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American Steamship Co. v. Great Lakes Towing Co.

May 22, 1964


Author: Kiley

Before HASTINGS, Chief Judge, and CASTLE and KILEY, Circuit Judges.

KILEY, Circuit Judge.

The questions raised are whether the district court erred in deciding respondent tug company was solely liable for negligence in causing damages to libelant's steamer, the Detroit Edison, and whether the court erred in applying respondent's tariff to limit alleged damages of $91,044.20 to the sum of $1,837.50. We hold the decision on liability was not erroneous, but that the court erred in deciding respondent's pertinent tariff provisions were valid and in limiting recovery accordingly.

The tug Montana, on May 23, 1961, was engaged by libelant to tow the Detroit Edison from a berth in the Indiana Harbor canal to Inland Steel Company's #4 dock in the Indiana Harbor Basin. Detroit Deison's own engines, aided by the Montana, moved her to the center of the canal. The Montana alone initiated the Detroit Edison's movement astern, working her starboard bow. She was pushed astern from the canal into the basin. The problem then was to move her 2,200 feet across the basin to the dock opposite the mouth of the canal. This required a turning (winding) maneuver of 90 degrees so that the Detroit Edison would be landed in her new berth parallel to the dock. Although the weather was good, the maneuver failed, Detroit Edison's rudder hit a wooden spile cluster near the concrete dock and was damaged.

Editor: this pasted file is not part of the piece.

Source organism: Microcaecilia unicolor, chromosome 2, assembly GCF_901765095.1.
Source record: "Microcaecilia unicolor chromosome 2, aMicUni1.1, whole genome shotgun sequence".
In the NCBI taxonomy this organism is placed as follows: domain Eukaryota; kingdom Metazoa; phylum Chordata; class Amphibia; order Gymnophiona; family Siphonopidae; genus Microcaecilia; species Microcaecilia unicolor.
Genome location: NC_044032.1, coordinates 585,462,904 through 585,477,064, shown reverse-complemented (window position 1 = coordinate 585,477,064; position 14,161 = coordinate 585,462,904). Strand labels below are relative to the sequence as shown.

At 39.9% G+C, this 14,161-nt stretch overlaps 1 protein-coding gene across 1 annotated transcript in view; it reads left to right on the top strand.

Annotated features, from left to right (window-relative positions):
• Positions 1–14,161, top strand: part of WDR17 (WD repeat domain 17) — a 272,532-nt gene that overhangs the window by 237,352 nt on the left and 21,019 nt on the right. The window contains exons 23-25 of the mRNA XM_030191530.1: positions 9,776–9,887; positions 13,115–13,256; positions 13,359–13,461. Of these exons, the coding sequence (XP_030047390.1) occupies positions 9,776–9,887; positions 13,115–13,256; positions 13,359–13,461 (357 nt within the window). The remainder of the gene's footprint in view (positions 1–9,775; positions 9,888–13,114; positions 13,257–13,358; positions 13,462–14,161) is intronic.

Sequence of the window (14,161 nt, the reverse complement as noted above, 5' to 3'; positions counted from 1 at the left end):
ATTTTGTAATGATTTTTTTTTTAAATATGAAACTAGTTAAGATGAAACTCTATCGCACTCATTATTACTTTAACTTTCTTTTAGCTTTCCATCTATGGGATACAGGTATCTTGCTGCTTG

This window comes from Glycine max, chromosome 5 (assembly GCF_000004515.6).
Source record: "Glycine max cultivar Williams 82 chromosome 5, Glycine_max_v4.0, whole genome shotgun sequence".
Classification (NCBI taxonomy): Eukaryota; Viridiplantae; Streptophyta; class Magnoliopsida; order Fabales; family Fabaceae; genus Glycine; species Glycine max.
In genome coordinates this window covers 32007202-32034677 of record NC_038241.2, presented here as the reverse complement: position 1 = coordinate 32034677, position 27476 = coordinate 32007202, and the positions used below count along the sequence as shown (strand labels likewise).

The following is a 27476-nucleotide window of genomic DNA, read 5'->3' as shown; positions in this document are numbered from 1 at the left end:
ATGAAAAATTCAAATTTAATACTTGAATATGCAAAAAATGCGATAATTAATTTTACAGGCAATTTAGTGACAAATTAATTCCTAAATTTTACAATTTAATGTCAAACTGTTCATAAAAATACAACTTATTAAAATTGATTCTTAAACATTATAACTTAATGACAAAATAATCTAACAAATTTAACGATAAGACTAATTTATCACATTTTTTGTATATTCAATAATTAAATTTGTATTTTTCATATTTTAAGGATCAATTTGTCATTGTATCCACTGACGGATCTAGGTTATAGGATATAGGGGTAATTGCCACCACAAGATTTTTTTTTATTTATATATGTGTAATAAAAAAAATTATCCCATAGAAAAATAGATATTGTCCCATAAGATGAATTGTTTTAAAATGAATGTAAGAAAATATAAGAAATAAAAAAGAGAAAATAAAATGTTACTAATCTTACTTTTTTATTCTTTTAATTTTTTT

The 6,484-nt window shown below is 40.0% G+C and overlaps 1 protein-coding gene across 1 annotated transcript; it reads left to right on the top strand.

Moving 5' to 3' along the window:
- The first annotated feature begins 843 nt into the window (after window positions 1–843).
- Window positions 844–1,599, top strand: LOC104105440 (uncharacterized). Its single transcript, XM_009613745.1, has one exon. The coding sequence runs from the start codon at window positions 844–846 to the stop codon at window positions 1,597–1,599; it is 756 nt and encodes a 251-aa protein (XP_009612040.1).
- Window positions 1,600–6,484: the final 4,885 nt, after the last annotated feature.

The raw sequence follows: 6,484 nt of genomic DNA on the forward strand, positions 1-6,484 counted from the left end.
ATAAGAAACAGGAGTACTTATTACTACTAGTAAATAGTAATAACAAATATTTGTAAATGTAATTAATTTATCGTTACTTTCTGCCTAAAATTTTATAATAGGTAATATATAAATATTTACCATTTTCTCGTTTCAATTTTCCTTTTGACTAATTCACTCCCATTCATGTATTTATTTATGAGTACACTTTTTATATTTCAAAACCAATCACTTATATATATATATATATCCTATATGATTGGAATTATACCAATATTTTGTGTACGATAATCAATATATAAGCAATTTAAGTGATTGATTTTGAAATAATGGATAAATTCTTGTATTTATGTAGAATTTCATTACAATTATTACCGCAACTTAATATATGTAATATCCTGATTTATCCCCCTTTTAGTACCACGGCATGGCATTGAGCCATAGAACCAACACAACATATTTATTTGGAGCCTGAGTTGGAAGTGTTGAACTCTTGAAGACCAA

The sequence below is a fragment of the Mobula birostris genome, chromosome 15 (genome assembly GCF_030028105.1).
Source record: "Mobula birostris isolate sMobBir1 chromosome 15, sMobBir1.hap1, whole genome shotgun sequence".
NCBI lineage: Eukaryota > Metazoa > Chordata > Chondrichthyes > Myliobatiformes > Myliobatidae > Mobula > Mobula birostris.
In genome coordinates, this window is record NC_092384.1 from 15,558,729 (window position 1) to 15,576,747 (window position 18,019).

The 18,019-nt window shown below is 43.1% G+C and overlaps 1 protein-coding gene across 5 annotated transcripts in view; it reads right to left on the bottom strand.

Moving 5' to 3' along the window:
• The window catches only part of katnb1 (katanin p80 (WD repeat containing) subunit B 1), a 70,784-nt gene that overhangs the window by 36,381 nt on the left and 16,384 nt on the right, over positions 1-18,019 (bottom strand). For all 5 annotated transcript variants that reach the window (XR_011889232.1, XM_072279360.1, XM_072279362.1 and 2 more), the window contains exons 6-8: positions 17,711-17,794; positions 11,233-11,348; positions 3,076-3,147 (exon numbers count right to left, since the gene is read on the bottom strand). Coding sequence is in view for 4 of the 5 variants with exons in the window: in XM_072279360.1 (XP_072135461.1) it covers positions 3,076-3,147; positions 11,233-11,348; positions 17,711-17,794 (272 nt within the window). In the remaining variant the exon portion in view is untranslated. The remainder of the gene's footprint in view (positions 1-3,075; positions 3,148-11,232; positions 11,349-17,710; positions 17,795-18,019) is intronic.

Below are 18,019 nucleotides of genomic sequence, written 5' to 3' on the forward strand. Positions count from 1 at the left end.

The conclusion of negligence was based on ultimate fact findings that the tug Montana, in furnishing the sole motor power for the movement, gave the Detroit Edison "too much sternway," selected and indicated an unsafe course across the basin for approach to the #4 dock, and permitted the stern of the Detroit Edison to come too close to the dock before attempting to move her parallel for a landing.

There was testimony from which the district court could reasonably infer that the Montana's captain, who had knowledge of the basin and had undertaken the admittedly cooperative movement with one tug, negligently failed to begin the winding maneuver in time; that this negligence created an emergency in which the steamer's master, until then relying on the seamanship of the Montana's captain, to avoid collision ordered the steamer's engines ahead in gradual acceleration and signalled the Montana to bring the steamer's "bow up"; and that the Montana's response was too late to complete the maneuver safely.

Cross-examination of both the master and captain developed some inconsistencies and contrarieties, but these presented credibility judgments for the district court and not for us. There is substantial evidence to support the district court's findings and they are not clearly erroneous. We have considered the entire evidence and are not left with a definite and firm conviction that a mistake has been made. McAllister v. United States, 348 U.S. 19, 20, 75 S. Ct. 6, 99 L. Ed. 20 (1954), United States v. M/V Martin, 313 F.2d 851, 852 (7th Cir. 1963). The conclusion based on the findings is not erroneous.

Libelant contends that Articles 11 and 16*fn1 of respondent's tariff are invalid as contrary to public policy. Article 16 purports to limit respondent's liability for damages to $1,000 in cases of asternway movement by one tug, and Article 11 purports to limit respondent's liability for demurrage during repairs to $100 a day. Escalation provisions are provided in each article so that if the tow gives respondent prior notice and pays an additional fee respondent's liability will be increased - $1,000 of additional liability for damages and $100 of additional demurrage for each additional fee increment of five per cent.